Sunday, February 24, 2013

Jumping Out of the Comfort Zone

Before moving to administration, I had the pleasure of coaching basketball.  During every practice, I required players to get out of their comfort zones. We dedicated several minutes every practice to individual improvement. During this segment after practicing and mastering basic moves, players were required to “get out of their comfort zones” and try something more difficult and new.

Easier said than done.

It didn’t take long to figure out that my players were not pushing themselves to get better. Even worse, practice slowed to a crawl.

My players, like everyone else, were creatures of habit. They liked routines and didn’t like change. And they certainly didn’t like looking bad and feeling worse.

So why the reluctance to get out of what was comfortable?
1.     Embarrassment
2.     Anxiety
3.     Lack of confidence and inability to get past “I’m not good enough”

Knowing we wouldn’t get significantly better if we didn’t improve and knowing the only way to truly improve was to challenge ourselves in practice, I made a couple of changes.

First, I closed practice; no more spectators. The logic was simple: the players would be more comfortable to take risks in front of only their teammates, who they trusted. Further, I explained that get out of your comfort-zone portion of practice was a non-judgmental portion of practice. The only requirement was for players to work hard. It didn’t matter if you’re making or missing shots.

Although, I was anti-music during practice, during this stage, I allowed a player to choose a CD to be played during this portion. This loosened the mood a little. As coaches, we made a deliberate decision to offer only words of encouragement with occasional coaching tips. No criticisms were allowed. We shared stories, videos and quotes about hard work, grit, and improvement.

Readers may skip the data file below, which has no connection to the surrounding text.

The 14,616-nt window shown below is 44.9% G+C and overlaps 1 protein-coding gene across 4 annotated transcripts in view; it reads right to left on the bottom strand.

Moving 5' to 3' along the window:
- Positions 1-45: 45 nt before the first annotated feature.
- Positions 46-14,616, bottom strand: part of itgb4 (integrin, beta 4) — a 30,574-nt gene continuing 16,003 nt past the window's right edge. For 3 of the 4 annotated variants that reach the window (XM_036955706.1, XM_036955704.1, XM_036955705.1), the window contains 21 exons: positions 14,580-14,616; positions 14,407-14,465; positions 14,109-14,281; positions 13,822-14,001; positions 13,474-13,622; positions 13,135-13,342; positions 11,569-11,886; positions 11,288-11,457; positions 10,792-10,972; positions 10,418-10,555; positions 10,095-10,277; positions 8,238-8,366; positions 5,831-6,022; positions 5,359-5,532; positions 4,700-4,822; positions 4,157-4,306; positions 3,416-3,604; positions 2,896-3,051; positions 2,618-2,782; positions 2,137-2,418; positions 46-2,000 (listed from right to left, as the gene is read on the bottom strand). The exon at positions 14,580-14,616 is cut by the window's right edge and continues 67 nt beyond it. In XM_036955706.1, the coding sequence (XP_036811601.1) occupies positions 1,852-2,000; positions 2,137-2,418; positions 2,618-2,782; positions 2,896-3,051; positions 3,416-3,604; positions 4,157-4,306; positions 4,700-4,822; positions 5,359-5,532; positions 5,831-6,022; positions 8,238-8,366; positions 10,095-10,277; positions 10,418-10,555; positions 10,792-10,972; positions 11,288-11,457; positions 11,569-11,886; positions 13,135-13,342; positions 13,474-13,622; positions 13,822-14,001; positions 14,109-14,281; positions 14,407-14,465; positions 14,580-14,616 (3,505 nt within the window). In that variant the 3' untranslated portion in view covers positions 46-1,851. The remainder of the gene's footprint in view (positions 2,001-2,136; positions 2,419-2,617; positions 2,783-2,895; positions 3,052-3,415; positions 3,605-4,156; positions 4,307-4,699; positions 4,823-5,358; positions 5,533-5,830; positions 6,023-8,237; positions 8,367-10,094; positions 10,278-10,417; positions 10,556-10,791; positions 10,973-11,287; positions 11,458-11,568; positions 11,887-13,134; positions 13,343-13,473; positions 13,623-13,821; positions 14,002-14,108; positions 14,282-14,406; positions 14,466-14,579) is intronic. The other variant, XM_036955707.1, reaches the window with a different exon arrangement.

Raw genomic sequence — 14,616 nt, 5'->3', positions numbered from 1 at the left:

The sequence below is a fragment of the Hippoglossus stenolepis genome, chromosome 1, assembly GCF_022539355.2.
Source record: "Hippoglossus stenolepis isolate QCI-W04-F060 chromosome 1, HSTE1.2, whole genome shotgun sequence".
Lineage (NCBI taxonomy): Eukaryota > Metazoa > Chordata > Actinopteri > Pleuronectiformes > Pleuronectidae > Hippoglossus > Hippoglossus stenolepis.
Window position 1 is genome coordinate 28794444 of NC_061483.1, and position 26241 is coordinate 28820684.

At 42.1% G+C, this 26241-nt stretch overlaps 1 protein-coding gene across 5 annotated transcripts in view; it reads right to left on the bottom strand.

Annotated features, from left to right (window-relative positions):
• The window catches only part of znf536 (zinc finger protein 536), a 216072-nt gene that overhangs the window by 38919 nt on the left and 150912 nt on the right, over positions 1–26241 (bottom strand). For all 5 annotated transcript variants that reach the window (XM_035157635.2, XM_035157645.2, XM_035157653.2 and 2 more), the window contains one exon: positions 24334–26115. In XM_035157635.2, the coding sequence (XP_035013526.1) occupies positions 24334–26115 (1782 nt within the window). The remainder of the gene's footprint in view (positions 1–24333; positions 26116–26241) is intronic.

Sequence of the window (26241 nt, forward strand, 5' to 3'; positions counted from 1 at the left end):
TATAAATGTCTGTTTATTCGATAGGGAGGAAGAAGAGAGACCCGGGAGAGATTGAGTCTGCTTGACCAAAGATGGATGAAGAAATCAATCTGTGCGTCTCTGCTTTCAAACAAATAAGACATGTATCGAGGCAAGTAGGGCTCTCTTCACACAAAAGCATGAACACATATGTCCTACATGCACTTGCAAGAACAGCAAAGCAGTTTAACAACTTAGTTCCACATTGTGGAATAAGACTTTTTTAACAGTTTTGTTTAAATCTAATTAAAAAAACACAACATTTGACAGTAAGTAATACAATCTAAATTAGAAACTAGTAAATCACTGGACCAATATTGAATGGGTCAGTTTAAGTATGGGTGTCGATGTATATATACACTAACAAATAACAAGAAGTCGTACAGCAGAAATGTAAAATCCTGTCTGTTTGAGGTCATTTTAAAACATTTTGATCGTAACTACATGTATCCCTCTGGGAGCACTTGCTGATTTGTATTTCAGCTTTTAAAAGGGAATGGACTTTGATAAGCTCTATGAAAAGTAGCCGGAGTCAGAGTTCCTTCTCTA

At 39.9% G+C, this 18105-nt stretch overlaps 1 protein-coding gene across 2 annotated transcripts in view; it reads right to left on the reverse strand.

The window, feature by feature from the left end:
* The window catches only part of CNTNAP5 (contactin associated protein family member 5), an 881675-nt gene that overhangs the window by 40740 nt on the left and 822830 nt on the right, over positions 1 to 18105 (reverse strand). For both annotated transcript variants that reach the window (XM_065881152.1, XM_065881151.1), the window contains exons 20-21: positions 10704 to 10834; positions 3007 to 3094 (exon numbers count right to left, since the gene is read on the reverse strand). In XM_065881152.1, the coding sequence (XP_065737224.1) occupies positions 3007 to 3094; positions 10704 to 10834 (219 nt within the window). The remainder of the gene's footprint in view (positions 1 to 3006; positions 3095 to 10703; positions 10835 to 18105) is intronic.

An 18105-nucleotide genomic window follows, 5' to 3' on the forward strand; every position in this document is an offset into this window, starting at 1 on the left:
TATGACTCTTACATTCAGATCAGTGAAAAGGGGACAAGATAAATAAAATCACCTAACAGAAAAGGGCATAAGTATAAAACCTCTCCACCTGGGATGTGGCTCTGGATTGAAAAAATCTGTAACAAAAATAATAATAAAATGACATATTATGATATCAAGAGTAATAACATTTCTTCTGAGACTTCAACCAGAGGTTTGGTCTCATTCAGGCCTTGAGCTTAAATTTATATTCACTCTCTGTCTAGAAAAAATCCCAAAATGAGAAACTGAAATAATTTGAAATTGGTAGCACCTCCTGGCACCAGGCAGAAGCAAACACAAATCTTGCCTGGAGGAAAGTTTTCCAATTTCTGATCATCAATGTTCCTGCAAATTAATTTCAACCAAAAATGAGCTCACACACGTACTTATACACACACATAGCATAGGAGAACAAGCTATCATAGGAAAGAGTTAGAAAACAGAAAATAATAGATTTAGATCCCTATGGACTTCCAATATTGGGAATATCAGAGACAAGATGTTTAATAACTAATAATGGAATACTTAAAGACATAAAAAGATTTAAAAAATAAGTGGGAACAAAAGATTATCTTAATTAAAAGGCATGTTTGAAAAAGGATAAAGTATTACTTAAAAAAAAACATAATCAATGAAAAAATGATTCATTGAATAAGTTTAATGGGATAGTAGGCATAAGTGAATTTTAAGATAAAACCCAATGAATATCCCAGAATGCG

After the “get out of your comfort zone” drill portion, we immediately transitioned into a drill that players were comfortable with to ensure players weren’t caught up in any residual negatives from a tough couple of minutes. This was usually followed by a water break. During the water break, my assistant coach and I offered specific praise to each player and asked a question that required a certain amount of positive reflection (“Did you feel yourself getting more comfortable with...”or “Do you see yourself getting better?).

Slowly our student-athletes became more and more comfortable with getting out of their comfort zones. They became better players and we became a better team.

My next blog post will focus on how I encouraged risk-taking in my classroom.

Sunday, February 10, 2013

Maintaining Standards in a Time of Standardization

Do standardized tests constrain teachers? Without a doubt.

Many teachers fear the slightest deviation from government standards and some schools require teachers to follow an extremely structured curriculum. I remember in the second year of Virginia’s SOL (Standards of Learning) tests,  my administrators, unhappy with our scores, required us to refrain from teaching anything not in the state’s frameworks. We were directed, “If it’s not explicitly mentioned in the state’s standards, it should not even be mentioned in class.” At the time, Winston Churchill was not included in the World History II Curriculum. How can one teach World War II without mentioning Churchill?

Fortunately, most schools have moved away from such arbitrary policies. But, many teachers still feel handcuffed. They argue that their individualism, creativity and expertise have been stripped from them.

For a few, this probably is true. But are they the best teachers? The best teachers still provide students with authentic learning experiences. Students in these classes use project-based learning, evaluate and relate to real-world issues, conduct labs, and constantly analyze information. Students build an understanding of their world beyond the established standards.

Teaching to the test is the bare minimum. The great teachers teach above the test.